Time and Space Complexity Analysis

Before we begin our analysis, here is a quick summary of the Time and Space constraints of each Linked List Operation. The complexities below apply to both Singly and Doubly Linked Lists:

Before moving forward, see if you can reason to yourself why each operation has the time and space complexity listed above!

Time Complexity — Access and Search

Scenarios

1. We have a Linked List, and we'd like to find the 8th item in the list.
2. We have a Linked List of sorted alphabet letters, and we'd like to see if the letter "Q" is inside that list.

Discussion

Unlike Arrays, Linked Lists Nodes are not stored contiguously in memory, and thereby do not have an indexed set of memory addresses at which we can quickly lookup individual nodes in constant time. Instead, we must begin at the head of the list (or possibly at the tail, if we have a Doubly Linked List), and iterate through the list until we arrive at the node of interest.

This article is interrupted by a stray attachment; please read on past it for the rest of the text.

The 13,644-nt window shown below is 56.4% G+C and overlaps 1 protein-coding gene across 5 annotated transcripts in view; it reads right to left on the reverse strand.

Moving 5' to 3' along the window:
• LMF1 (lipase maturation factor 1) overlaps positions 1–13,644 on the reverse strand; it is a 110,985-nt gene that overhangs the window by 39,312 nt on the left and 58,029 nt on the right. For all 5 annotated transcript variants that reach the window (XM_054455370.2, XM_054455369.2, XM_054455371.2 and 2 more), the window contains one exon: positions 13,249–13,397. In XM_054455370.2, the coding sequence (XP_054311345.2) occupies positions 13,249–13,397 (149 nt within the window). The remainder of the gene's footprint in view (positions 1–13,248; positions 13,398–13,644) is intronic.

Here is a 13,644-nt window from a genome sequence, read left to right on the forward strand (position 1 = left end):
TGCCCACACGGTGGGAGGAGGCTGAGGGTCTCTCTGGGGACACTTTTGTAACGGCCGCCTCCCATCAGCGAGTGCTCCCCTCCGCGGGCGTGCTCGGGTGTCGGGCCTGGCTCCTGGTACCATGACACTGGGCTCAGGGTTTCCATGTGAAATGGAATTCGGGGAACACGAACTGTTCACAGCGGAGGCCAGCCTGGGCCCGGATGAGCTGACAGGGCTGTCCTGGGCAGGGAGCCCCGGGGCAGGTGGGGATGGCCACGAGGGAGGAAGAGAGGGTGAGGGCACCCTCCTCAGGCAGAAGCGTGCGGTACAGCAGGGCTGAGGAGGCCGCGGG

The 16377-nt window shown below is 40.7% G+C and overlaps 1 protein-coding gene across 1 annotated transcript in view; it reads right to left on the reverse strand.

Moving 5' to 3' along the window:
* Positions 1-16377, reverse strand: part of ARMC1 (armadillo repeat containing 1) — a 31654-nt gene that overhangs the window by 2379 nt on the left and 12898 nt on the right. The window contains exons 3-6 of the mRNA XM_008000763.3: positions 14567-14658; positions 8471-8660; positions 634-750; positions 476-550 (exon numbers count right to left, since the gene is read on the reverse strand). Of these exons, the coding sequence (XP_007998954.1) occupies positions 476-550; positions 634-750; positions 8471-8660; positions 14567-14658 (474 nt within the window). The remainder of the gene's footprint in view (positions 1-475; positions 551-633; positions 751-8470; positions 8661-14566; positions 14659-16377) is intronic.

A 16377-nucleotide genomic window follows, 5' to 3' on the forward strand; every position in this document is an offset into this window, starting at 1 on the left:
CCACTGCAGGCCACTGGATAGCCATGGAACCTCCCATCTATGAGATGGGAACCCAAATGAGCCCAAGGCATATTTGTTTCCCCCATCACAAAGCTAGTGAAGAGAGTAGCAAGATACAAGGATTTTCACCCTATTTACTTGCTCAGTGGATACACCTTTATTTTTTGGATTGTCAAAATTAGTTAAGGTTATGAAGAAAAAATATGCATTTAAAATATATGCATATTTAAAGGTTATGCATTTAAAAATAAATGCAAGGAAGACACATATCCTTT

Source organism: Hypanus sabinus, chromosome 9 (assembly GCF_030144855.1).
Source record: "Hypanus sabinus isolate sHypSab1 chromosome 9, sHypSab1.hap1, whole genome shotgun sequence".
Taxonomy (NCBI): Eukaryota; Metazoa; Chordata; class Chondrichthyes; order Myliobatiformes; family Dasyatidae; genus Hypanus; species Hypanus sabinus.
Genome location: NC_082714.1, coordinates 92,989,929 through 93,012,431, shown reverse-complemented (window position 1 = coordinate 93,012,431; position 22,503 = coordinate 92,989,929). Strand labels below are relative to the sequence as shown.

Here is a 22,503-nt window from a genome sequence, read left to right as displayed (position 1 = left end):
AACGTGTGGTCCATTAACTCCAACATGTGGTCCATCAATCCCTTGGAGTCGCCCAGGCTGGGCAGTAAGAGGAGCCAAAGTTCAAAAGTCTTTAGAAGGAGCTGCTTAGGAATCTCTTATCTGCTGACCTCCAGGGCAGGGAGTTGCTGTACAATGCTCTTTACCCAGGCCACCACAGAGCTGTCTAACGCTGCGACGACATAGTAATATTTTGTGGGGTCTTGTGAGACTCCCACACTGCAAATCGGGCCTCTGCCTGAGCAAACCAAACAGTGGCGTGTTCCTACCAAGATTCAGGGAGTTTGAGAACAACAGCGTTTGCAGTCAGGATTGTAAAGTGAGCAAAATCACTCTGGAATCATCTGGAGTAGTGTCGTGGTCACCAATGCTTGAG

In Scenario 1, we'll know we're there because we've iterated 8 times. In Scenario 2, we'll know we're there because, while iterating, we've checked each node's value and found one that matches our target value, "Q".

In the worst case scenario, we may have to traverse the entire Linked List until we arrive at the final node. This makes both Access & Search Linear Time operations.

Time Complexity — Insertion and Deletion

Scenarios

1. We have an empty Linked List, and we'd like to insert our first node.
2. We have a Linked List, and we'd like to insert or delete a node at the Head or Tail.
3. We have a Linked List, and we'd like to insert or delete a node from somewhere in the middle of the list.

Discussion

Since we have our Linked List Nodes stored in a non-contiguous manner that relies on pointers to keep track of where the next and previous nodes live, Linked Lists liberate us from the linear time nature of Array insertions and deletions. We no longer have to adjust the position at which each node/element is stored after making an insertion at a particular position in the list. Instead, if we want to insert a new node at position i, we can simply:

1. Create a new node.